You don't need to do an even amount of reading on each day--if you want Monday-Wednesday to be your reading days, then you'll have to divide your total number of pages by a smaller number of reading days and read more on each of those days. Design your schedule to your own needs.
Plans Are Nothing: Revise Your Schedule As Needed
The schedule you have created and the general plans you have made will give you an approach to organize your work for your course. It is not, however, written in stone. If you find that you have a good reason to not follow the plan--then alter the plan. You may, for example, realize that you are reading too much on week days and you'd like to do some of your reading on Saturday mornings. Alter the plan accordingly. You may find that you chose too many reading sources and you need to delete an entire column from your schedule. If that's really the best choice for you, then go ahead.
In short, the plan is a tool to help you manage your work. It is not a task manager forcing things to do things its way.
I think many medical students make the mistake of spending too much of their studying time on reading and not enough of their studying time doing "nothing." As the quote marks indicate, by "nothing" I don't mean literally nothing. I mean thinking without engaging with an actual source of material. In a way, what I'm suggesting is that medical students should deliberately devote some time to studying from their own mental contents.
The amount of material to be studied in medical school is enormous. It's easy to get overwhelmed and feel that you have to keep reading in order to get through all the material. But by spending too much time on just reading, too many students give short shrift to time that could be profitably spent thinking. There's a reason that many of us come up with our best ideas while in the shower, sitting on the toilet, or while laying in bed before falling asleep. These aren't magical places--they just happen to be places where you spend time without engaging with someone else's written work. For many of us, these may be the only places where we are alone with our own thoughts.
The important upside of this activity is forming new connections between your concepts. The idea is that a new fact learned by itself is a new fact you have--congratulations. But that fact by itself is both difficult to apply to diverse situations and also hard to remember unless you form connections with other things you know. Your reading material or lecturers may direct you at some of the relevant connections that you should form, but they're never going to be able to point out all of them due to space and time constraints. If you're going to learn well, you need to do your own thinking.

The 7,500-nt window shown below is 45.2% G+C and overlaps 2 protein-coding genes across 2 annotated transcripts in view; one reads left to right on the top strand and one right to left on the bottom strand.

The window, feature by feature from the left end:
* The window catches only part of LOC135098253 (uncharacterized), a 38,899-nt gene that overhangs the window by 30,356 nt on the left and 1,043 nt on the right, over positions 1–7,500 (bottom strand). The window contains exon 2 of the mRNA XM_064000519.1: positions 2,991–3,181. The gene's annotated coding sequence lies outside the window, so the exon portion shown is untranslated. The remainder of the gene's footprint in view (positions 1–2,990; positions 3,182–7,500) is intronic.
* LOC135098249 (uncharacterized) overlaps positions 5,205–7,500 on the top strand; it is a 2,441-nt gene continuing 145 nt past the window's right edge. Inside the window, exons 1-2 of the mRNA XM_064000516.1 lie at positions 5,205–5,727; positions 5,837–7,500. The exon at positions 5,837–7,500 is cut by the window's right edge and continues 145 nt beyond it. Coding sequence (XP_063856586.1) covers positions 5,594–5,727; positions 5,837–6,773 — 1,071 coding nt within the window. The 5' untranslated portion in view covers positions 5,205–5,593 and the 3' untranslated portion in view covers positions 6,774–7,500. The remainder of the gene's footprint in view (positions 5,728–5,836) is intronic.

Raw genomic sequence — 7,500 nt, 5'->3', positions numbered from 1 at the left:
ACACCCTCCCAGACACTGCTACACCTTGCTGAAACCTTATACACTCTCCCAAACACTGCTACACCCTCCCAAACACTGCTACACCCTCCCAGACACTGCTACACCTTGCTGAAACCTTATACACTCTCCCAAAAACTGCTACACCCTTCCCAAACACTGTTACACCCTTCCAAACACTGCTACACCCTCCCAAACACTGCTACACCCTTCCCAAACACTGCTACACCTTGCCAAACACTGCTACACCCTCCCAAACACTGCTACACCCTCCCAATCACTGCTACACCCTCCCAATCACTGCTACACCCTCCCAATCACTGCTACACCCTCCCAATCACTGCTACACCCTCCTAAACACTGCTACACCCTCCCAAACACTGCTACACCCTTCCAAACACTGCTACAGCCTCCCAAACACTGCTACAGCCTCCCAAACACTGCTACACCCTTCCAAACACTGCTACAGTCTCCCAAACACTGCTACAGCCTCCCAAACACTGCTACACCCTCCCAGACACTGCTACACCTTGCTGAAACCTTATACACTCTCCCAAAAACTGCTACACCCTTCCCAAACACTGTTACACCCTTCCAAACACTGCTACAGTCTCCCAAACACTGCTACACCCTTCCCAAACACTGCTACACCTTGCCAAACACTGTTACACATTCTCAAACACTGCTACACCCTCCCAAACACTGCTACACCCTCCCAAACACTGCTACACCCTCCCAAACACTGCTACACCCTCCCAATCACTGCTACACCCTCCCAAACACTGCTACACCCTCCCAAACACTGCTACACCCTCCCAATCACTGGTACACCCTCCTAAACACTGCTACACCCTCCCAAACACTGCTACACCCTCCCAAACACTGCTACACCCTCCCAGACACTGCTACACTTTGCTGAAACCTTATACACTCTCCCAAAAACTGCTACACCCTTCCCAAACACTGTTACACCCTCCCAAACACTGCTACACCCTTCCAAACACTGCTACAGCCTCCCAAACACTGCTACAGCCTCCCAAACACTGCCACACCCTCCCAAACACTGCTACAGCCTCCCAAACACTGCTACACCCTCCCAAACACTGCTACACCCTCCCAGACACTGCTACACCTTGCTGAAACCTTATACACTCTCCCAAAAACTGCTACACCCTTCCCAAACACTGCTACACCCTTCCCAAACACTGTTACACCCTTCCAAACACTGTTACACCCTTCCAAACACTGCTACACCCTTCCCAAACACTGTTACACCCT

As an example, you might take a break from studying microbiology to ponder the material you've just read. Let's say you were must reading about selective culture media. MacConkey's Agar, you've read, is a selective medium for growth of lactose-fermenting organisms. You then say to yourself--what are the lactose-fermenting organisms? If you don't remember, make a mental (or physical) note to yourself to look it up when you return to your work. Moving on, you think about lactose--reminding yourself from your biochemistry lessons that lactose is a disaccharide composed of two monosaccharides--galactose and glucose. Breaking down lactose requires special enzymes. Bacteria that produce those enzymes, such as through the lac operon of E. coli, are able to ferment lactose. . . . which means E. coli must be a lactose fermenter and grows on MacConkey's Agar.
I'm rambling here from my own memory . . . which is exactly what you should do when you're thinking. You don't have to think it onto a blog post, but the fact remains that one of the best ways to form connections between your mental contents is to simply sit or walk and reflect on those mental contents.
Perhaps the most tired refrain when it comes to medical school advice is that students should study not by memorizing content but by thoroughly understanding the concepts being taught. It seems to me that everyone that says this to students thinks that he's the first person to ever think of it. In fact, most of us have been hearing this exact same advice since high school of earlier. I'm a little jaded on this piece of advise, at least as its usually given, because I think it lacks truly helpful meaning for the rigor of studies involved in medical school and, if taken the wrong way, can seriously trip some students up.
In principle, the "don't memorize--understand" prescription is basically true--you cannot possibly turn all of the material you will cover in medical school into lasting and useable knowledge by only memorizing. There should be an emphasis on really engaging with the material, making connections in your knowledge, understanding the relationships between concepts, and realizing when some particular fact being studied is really just an instance of a more general phenomenon.